Figure 28

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A comparable view of the opposite (west) side of Mare Serenitatis taken only a few minutes after figure 27 during the same revolution. Now closer to the terminator, the smaller angle between the Sun's rays and the lunar surface causes an enhancement of topographic relief. Mare ridges appear to be higher and rilles or grabens deeper than on the east side. In both areas the ridges and rilles are grossly parallel to the edge of the mare. Rimae Sulpicius Gallus, the prominent rilles in the lower part of the picture, and the dark plateau into which they are cut are embayed by the younger mare plains. Some of the mare ridges, especially the sharper crested ones, may be younger than the bulk of the mare plains. All of these features are younger than the rugged Apennine Mountains (left) and the Caucasus Mountains (center of the horizon). The two mountain ranges form part of the rim of both the Serenitatis basin and the Imbrium basin (to the left of the ranges).  -D.E.W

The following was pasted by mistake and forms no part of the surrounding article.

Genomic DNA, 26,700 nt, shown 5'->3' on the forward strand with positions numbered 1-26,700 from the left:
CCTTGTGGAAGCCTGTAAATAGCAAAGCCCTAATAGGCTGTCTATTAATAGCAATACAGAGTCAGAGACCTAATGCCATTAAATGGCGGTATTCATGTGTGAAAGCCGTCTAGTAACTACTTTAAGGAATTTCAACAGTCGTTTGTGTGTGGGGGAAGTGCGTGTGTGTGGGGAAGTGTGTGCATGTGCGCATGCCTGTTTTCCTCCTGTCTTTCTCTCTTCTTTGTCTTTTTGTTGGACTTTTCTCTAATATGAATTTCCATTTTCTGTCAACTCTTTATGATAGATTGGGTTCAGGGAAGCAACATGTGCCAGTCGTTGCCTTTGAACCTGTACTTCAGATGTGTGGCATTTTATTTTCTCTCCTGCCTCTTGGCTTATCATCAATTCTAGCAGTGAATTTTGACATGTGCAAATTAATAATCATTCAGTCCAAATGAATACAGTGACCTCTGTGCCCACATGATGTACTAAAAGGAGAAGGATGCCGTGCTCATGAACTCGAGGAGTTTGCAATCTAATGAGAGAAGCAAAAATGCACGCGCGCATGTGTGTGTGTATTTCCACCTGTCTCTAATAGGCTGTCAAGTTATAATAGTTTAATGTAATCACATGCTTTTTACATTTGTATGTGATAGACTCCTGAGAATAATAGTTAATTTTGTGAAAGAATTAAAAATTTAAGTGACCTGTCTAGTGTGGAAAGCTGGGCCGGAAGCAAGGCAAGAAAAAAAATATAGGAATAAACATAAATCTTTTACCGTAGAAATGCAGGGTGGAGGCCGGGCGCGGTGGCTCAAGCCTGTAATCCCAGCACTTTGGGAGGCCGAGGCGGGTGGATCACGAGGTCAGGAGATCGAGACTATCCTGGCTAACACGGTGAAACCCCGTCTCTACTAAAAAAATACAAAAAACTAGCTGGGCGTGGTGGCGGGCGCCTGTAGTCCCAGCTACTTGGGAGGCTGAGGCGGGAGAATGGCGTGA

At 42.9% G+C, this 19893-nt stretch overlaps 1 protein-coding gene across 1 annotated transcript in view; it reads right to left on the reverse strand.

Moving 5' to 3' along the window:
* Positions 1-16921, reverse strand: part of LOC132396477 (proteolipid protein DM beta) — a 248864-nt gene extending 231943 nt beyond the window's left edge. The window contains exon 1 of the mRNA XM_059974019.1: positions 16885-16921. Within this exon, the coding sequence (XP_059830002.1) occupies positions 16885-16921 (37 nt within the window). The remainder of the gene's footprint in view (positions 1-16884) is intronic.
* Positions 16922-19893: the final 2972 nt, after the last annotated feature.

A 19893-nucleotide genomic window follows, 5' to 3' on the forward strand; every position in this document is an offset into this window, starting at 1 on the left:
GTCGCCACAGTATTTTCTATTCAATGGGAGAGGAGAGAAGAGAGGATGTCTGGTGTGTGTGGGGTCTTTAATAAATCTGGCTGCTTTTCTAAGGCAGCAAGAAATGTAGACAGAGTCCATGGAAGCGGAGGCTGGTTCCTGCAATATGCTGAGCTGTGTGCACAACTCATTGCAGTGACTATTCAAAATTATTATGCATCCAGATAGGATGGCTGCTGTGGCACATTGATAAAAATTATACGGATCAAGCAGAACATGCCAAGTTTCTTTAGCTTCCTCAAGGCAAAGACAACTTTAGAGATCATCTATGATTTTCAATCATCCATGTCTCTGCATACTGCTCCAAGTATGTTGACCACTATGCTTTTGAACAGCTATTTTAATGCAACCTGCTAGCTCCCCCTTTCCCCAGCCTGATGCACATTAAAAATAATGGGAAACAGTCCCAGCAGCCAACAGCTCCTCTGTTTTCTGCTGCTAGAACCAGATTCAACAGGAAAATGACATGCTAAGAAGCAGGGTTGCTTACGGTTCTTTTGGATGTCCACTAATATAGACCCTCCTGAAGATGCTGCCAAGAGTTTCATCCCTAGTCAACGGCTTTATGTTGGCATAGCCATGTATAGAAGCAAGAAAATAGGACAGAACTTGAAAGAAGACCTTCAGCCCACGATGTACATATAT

Report Source: NASA SP-362, Page 41, Figure 28

This web page was created by Francis Ridge for The Lunascan Project
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